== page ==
20. I am not a cat person. Well, I am not an animal person AT all. But, I have been intrigued with all the people ploys. We have always had cats–growing up and as the mother of a household. We just got cats and watched them wallop each other and hiss. No one got hurt, but the kittens learned to stay out of the older cat’s way. You can tell the real screams of agony. We stepped in then.

    But, the older cat always knew it was in trouble and left quickly before anyone had to rescue the kitten. Mama cats wallop and box their own kittens to stop them from nursing when they wean them. That is how kittens and cats learn. When someone held the kitten and walked with it or petted it, the kitten was much less likely to bother the older cat. All the kitten wants is a warm friend, warmth, and attention.

    I had a friend who crated his growing cat often! But, that was so the half-grown cat would not jump on him when he ate or during the night. The cat did learn appropriate behavior. It did not seem like punishment to me.

  21. UPDATE 2:

    Tough love is going very well. It was scary intense for a while, but now they’re genuinely, recognizably playing. Phoebe is still making that horrid noise, but they seem happy running around in circles. Cat integration accomplished!

    @Zafra: I do expect Trout will be dominant. Phoebe looks huge next to him now, but she’s a small cat, and I don’t think she’s going to get a lot bigger. He, meanwhile, has huge paws. And more importantly–a huge attitude.

    Will keep that cold brew on hand.

  22. Sounds like things are already going swimmingly for you. To help out others with adult cat integration problems, I want to mention that if you have a cat that wants to hide you need to prevent that. Close the closet doors and seal off bedrooms and don’t let them hide. This way they are forced to integrate. Letting them hide just prolongs the process, perhaps indefinitely. If they what to get up on furniture or a window sill that is fine. They are watching from their perch and that helps them learn about the other cat with less stress.

  23. All the advice is good but the biggest issue is the fact that you hand raised the little female so she is lacking proper kitty skills, so she is going to take more time then normal to get used to the new kitty.

    Bottom line, if the new kitty is acting like a normal healhty active kitten, play with him, lots of feather toys and anything else that is interactive, and at some point your little female will get over her “huh” and will join in the playing, once you can get them playing together, then you can work towards getting them to like each other in the quiet moments as well.

  24. When we introduced our kitten to our cat, we placed treats on each side of the door so that they had to be close enough to smell each other if they (older cat) wanted a treat. It seemed to work great.

    The only problem we have is our kitten spent the first week or so self entertaining with our shoes in the office…now that she is grown, they are still her favorite toys!

  25. it’s just a matter of time. things were the same when we got our second cat. our first cat was a bit older though, he was about 2 and a half when we brought the little guy home at only 3 months. he wasn’t too impressed at first and sulked for a few weeks. he warmed up to the little guy eventually though and now they snuggle and groom each other when they think we aren’t looking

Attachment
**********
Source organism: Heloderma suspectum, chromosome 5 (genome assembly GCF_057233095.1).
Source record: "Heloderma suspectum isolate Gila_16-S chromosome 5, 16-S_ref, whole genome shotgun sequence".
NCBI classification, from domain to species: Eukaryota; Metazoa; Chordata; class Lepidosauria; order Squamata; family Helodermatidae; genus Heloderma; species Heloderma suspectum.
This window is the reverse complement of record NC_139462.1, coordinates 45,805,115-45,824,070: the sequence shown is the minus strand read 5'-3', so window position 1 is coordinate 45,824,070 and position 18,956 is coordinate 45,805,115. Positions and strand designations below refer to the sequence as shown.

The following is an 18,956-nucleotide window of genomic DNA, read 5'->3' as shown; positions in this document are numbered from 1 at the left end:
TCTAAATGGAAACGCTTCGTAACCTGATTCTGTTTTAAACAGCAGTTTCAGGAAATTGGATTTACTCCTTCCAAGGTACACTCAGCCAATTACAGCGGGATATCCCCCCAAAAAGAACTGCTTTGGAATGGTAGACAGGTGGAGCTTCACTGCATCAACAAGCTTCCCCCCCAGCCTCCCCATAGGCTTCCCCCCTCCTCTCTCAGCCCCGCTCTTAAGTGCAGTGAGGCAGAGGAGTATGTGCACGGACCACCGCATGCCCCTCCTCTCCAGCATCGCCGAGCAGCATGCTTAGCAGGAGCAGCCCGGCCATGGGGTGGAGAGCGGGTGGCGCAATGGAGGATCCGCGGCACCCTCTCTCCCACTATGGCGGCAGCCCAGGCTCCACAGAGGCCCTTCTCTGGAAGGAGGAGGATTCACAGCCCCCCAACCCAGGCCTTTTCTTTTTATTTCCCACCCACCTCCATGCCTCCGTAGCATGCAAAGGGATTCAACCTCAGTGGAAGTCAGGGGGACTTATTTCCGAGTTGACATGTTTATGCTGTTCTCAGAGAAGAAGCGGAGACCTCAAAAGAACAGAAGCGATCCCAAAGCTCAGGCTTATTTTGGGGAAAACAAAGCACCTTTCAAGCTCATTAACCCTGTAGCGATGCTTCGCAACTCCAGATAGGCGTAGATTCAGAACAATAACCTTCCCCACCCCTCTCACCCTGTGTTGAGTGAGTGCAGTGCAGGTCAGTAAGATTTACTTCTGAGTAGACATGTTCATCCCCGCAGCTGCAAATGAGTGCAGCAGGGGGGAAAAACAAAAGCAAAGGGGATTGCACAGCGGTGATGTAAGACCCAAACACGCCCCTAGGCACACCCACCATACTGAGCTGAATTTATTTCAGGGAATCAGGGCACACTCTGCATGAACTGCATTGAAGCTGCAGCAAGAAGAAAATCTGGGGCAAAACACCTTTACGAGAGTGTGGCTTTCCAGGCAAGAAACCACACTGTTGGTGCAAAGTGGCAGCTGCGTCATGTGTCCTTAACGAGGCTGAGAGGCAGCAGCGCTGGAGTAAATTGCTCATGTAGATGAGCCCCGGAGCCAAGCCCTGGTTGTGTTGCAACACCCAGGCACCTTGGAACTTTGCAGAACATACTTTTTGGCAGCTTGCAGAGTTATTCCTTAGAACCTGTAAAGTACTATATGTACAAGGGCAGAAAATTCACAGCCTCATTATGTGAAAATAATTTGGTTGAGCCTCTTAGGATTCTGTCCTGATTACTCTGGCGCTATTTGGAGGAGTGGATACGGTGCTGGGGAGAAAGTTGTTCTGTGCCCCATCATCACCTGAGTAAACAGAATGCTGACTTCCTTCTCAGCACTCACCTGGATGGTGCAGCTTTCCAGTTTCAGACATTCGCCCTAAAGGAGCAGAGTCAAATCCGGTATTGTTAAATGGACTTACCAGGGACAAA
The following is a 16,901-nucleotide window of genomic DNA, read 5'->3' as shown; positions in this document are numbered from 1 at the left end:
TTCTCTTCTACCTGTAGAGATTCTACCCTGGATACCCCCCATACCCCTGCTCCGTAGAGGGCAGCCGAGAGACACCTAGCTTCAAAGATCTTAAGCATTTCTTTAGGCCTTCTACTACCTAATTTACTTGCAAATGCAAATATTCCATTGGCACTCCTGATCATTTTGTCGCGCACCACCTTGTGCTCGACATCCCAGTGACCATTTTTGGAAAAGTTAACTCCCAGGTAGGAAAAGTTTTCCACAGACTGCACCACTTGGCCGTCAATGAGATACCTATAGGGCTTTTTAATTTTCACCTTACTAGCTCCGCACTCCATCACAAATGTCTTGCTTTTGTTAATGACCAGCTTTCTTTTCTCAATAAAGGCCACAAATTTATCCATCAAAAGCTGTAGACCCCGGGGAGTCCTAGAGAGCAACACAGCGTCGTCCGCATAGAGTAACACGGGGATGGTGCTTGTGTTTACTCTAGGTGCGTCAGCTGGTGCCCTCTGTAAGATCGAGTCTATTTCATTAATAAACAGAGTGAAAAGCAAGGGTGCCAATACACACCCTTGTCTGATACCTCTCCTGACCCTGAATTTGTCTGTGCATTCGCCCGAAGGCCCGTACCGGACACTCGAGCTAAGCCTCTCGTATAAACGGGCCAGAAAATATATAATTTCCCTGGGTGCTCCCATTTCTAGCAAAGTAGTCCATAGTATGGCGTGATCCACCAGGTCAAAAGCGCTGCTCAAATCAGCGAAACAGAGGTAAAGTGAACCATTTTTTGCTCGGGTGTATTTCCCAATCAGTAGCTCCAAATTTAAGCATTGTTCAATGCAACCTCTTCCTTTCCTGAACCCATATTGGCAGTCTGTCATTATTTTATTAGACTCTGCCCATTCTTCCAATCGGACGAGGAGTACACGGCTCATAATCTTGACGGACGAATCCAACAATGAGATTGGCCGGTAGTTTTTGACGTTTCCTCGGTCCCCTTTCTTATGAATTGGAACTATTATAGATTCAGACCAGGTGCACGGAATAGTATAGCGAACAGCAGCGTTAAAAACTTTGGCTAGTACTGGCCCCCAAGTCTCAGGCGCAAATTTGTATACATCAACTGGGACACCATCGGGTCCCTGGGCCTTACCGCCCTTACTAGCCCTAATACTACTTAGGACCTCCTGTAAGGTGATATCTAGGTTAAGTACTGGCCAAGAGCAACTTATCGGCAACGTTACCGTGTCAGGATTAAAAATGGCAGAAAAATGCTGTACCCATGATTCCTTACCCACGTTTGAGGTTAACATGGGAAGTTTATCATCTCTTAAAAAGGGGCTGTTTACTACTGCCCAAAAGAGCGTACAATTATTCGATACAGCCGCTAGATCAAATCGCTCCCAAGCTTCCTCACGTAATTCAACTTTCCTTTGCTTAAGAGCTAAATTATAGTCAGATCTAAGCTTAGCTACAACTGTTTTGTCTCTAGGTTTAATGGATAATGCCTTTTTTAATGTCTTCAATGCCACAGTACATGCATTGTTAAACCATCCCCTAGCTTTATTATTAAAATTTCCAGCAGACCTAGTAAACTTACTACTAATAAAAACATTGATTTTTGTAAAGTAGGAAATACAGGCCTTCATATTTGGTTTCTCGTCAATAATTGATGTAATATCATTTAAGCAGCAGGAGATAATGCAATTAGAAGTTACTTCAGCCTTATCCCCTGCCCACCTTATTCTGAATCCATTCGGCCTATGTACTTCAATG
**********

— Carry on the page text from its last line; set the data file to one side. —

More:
26. I had two males for 14 years and the best way is let them work it out on their own with you in the room. They will work it out but it will take time. A kitten has so much energy that the older one will be put out for a while. Wish I have them now but nature took them from me at 14 and 16 years old. My mother do not like cats so I will have to wait until I can have them again.

  27. What a cutie! Mine has white mittens and boots. We are worried about this when we do finally get a dog but I think it will be fine. Most people that have cats and introduce one later eventually get along it just takes a little while.

  28. I have always had multiple cats growing up. As an adult, however, that hasn’t worked out. We did try to take a friend’s kitten when they moved. Our dog absolutely loved it. Our older cat did not. At first, I just figured that they would figure things out, but when the first cat started trembling when the other one walked across the far end of the room, I knew he had to go.

    Our current cat could get used to a kitten, even though she’s grown crotchety around other animals in the last year or so. However, now we have a dog that I think would be too rough around kittens, otherwise when I got my new puppy this summer, I would have gotten a kitten too. To me, that’s the ideal combo and I made sure my husband knew that I hadn’t given up on it, and was just making concessions for our current critters.

    Good luck! It sounds like things are going well.

  29. Doing nothing works best for me, with no bloodshed (ever!) and I have had multiple cats adopted at various ages/gender combinations my entire life. I like the suggestions of having separate feeding bowls and litter that can help- I have done that (especially having 2 water dishes as sometimes the new cat is afraid to use anything of the older cat if the older cat is possessive/terriritial about it). Many people don’t know you are supposed to have one litter box per cat, you don’t have to but it is good for them especially during introductory phases. I have 2 litter boxes for four cats due to lack of space for more and that works well for us and I use feline pine litter (not the scooping kind it was far too messy they tracked sawdust that was hard to clean up everywhere) and just clean out the poops 1-2x a day as needed. Please spay/neuter your cats (4-6 months is an ideal age)and encourage your neighbor to do the same with the Mother cat if she hasn’t already. There are far too many unwanted kittens and cats being euthanized in the shelters every day. Enjoy your beautiful kittens, they are so precious!!

  30. @Natalie: Thanks for asking! I should post an update. Kittens are getting along well. They’re not snuggling yet, but they roughhouse all day long. It started with chase games–Phoebe chased Trout. I knew things were improving when Trout chased Phoebe! Then the chasing became mutual. A few days later they graduated to wrestling. They’re definitely working out their boundaries, but seem happy with each other. I’m thinking snuggling must be next…

Comments are closed.